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AL: An Iraqi poet told me last year that the time for Iraqi poetry is over, and this is the age of stories and novels. Is poetry still relevant to an Iraqi readership?
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ـــــ مع احترامي لهذا الرأي إلاّ انني اختلف معه تماماً. الشعر منذ بداية ظهوره وهو للنخبة وليس للعامة. وطوال التاريخ نسمع هذا الرأي. ان الشعر قد مات. الشعر لم يمت ولن يموت، لأنه ببساطة ولد بطبيعته للنخبة. والنخبة لن تموت. بل انها تزداد على مرور الزمن. مشكلة من يقول هذا الرأي انه يتحدث عن مايقال عنه شعر. الشعر قليل عبر التاريخ، والشعراء أقلية، وهؤلاء لم يموتوا حتى الان ولن يموتوا. أما ان الشعر في العراق تراجع، فهذا لا يهمني أبداً، لأنني لا أكتب الشعر لأنني عراقي، وانما اكتبه لأنه اختارني لكي أكتبه.
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BA: With all due respect to this point of view, I disagree with him completely. Since the beginning of poetry’s appearance, it has been for the elite and not for the general public.And throughout history, we have heard this opinion: that poetry has died. But poetry has not died and will not die, as by its nature, poetry is created for an elite. This elite will not die. Rather, it increases over time. The problem of this view is that is what is said to be “poetry.” There has been very little poetry throughout history, and the poets are a minority. They’re not extinct yet and won’t be. If the poetry in Iraq has decreased, then I don’t care at all, because I don’t write poetry because I’m Iraqi, I write it because poetry chose me to write it.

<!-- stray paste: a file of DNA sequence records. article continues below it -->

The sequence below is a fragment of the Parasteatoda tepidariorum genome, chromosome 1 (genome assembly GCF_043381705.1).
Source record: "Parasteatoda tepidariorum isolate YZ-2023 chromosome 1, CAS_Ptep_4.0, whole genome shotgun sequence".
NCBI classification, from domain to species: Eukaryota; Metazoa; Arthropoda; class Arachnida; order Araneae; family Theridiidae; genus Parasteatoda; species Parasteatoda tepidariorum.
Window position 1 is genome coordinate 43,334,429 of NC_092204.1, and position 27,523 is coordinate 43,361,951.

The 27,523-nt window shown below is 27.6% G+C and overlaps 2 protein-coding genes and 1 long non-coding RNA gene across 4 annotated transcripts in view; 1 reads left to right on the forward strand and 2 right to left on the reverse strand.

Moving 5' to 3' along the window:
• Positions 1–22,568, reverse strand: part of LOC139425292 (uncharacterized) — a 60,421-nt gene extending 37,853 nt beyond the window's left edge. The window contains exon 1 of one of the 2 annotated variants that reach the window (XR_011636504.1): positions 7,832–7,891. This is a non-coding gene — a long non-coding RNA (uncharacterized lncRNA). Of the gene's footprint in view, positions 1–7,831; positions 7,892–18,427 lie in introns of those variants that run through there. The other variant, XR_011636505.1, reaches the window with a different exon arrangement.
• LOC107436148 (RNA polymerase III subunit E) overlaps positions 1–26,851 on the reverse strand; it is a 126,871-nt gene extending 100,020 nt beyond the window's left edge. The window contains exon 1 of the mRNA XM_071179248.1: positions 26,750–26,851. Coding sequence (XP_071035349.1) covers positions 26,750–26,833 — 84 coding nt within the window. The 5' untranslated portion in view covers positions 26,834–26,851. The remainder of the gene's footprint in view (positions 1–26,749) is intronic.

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AL:  Where do you find your readership? Where do you think your readers are located?
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ــــ مثلما قلت قبل قليل، أن جمهور الشعر هم النخبة، وهذا يكفيني.
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BA: As I said earlier, the readers of poetry are the elite, and this is enough for me.